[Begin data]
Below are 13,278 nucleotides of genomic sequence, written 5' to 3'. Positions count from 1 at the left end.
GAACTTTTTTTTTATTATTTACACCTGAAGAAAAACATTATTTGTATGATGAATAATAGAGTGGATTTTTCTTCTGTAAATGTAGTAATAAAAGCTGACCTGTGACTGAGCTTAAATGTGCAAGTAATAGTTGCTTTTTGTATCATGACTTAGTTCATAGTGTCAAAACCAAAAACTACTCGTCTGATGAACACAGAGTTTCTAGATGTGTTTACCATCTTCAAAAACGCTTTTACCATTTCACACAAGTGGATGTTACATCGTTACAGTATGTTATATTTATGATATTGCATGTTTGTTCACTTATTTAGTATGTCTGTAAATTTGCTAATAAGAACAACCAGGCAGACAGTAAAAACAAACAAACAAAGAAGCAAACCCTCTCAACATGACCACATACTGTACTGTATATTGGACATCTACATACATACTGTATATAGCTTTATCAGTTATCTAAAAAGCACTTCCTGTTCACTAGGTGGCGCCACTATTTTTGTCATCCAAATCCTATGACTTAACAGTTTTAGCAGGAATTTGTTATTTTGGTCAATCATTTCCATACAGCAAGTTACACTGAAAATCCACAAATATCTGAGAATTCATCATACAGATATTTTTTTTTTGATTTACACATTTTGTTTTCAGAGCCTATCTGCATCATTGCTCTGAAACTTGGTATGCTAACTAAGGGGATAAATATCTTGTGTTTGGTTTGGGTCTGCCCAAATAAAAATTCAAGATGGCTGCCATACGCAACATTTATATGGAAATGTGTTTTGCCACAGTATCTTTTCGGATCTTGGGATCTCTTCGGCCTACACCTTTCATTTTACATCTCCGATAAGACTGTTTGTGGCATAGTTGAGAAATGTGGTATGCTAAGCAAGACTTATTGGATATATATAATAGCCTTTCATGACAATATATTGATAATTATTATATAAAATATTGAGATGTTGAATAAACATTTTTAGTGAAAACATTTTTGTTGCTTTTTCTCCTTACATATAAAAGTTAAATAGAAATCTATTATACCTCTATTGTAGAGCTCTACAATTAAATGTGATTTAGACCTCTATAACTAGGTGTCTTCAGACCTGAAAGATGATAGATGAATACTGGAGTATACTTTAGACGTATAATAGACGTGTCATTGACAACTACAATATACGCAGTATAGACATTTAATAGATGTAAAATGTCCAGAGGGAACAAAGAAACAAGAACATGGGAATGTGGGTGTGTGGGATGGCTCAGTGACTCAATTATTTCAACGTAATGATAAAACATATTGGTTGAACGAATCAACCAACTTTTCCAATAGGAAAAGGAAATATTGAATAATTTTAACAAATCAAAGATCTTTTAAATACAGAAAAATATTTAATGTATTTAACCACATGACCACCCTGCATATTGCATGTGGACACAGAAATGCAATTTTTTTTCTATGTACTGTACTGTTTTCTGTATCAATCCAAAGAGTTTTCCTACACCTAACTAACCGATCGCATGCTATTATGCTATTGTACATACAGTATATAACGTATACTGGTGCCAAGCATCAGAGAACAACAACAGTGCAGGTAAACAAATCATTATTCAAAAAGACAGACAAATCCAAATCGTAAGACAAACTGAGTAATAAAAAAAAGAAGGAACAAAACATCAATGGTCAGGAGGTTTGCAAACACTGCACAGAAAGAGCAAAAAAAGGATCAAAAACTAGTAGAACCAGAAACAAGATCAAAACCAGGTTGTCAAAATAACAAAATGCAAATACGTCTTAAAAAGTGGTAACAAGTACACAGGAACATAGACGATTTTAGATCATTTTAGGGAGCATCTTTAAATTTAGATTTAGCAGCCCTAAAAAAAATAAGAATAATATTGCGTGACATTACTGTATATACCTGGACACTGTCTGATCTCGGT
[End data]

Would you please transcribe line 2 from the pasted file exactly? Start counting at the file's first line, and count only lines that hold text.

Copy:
GAACTTTTTTTTTATTATTTACACCTGAAGAAAAACATTATTTGTATGATGAATAATAGAGTGGATTTTTCTTCTGTAAATGTAGTAATAAAAGCTGACCTGTGACTGAGCTTAAATGTGCAAGTAATAGTTGCTTTTTGTATCATGACTTAGTTCATAGTGTCAAAACCAAAAACTACTCGTCTGATGAACACAGAGTTTCTAGATGTGTTTACCATCTTCAAAAACGCTTTTACCATTTCACACAAGTGGATGTTACATCGTTACAGTATGTTATATTTATGATATTGCATGTTTGTTCACTTATTTAGTATGTCTGTAAATTTGCTAATAAGAACAACCAGGCAGACAGTAAAAACAAACAAACAAAGAAGCAAACCCTCTCAACATGACCACATACTGTACTGTATATTGGACATCTACATACATACTGTATATAGCTTTATCAGTTATCTAAAAAGCACTTCCTGTTCACTAGGTGGCGCCACTATTTTTGTCATCCAAATCCTATGACTTAACAGTTTTAGCAGGAATTTGTTATTTTGGTCAATCATTTCCATACAGCAAGTTACACTGAAAATCCACAAATATCTGAGAATTCATCATACAGATATTTTTTTTTTGATTTACACATTTTGTTTTCAGAGCCTATCTGCATCATTGCTCTGAAACTTGGTATGCTAACTAAGGGGATAAATATCTTGTGTTTGGTTTGGGTCTGCCCAAATAAAAATTCAAGATGGCTGCCATACGCAACATTTATATGGAAATGTGTTTTGCCACAGTATCTTTTCGGATCTTGGGATCTCTTCGGCCTACACCTTTCATTTTACATCTCCGATAAGACTGTTTGTGGCATAGTTGAGAAATGTGGTATGCTAAGCAAGACTTATTGGATATATATAATAGCCTTTCATGACAATATATTGATAATTATTATATAAAATATTGAGATGTTGAATAAACATTTTTAGTGAAAACATTTTTGTTGCTTTTTCTCCTTACATATAAAAGTTAAATAGAAATCTATTATACCTCTATTGTAGAGCTCTACAATTAAATGTGATTTAGACCTCTATAACTAGGTGTCTTCAGACCTGAAAGATGATAGATGAATACTGGAGTATACTTTAGACGTATAATAGACGTGTCATTGACAACTACAATATACGCAGTATAGACATTTAATAGATGTAAAATGTCCAGAGGGAACAAAGAAACAAGAACATGGGAATGTGGGTGTGTGGGATGGCTCAGTGACTCAATTATTTCAACGTAATGATAAAACATATTGGTTGAACGAATCAACCAACTTTTCCAATAGGAAAAGGAAATATTGAATAATTTTAACAAATCAAAGATCTTTTAAATACAGAAAAATATTTAATGTATTTAACCACATGACCACCCTGCATATTGCATGTGGACACAGAAATGCAATTTTTTTTCTATGTACTGTACTGTTTTCTGTATCAATCCAAAGAGTTTTCCTACACCTAACTAACCGATCGCATGCTATTATGCTATTGTACATACAGTATATAACGTATACTGGTGCCAAGCATCAGAGAACAACAACAGTGCAGGTAAACAAATCATTATTCAAAAAGACAGACAAATCCAAATCGTAAGACAAACTGAGTAATAAAAAAAAGAAGGAACAAAACATCAATGGTCAGGAGGTTTGCAAACACTGCACAGAAAGAGCAAAAAAAGGATCAAAAACTAGTAGAACCAGAAACAAGATCAAAACCAGGTTGTCAAAATAACAAAATGCAAATACGTCTTAAAAAGTGGTAACAAGTACACAGGAACATAGACGATTTTAGATCATTTTAGGGAGCATCTTTAAATTTAGATTTAGCAGCCCTAAAAAAAATAAGAATAATATTGCGTGACATTACTGTATATACCTGGACACTGTCTGATCTCGGT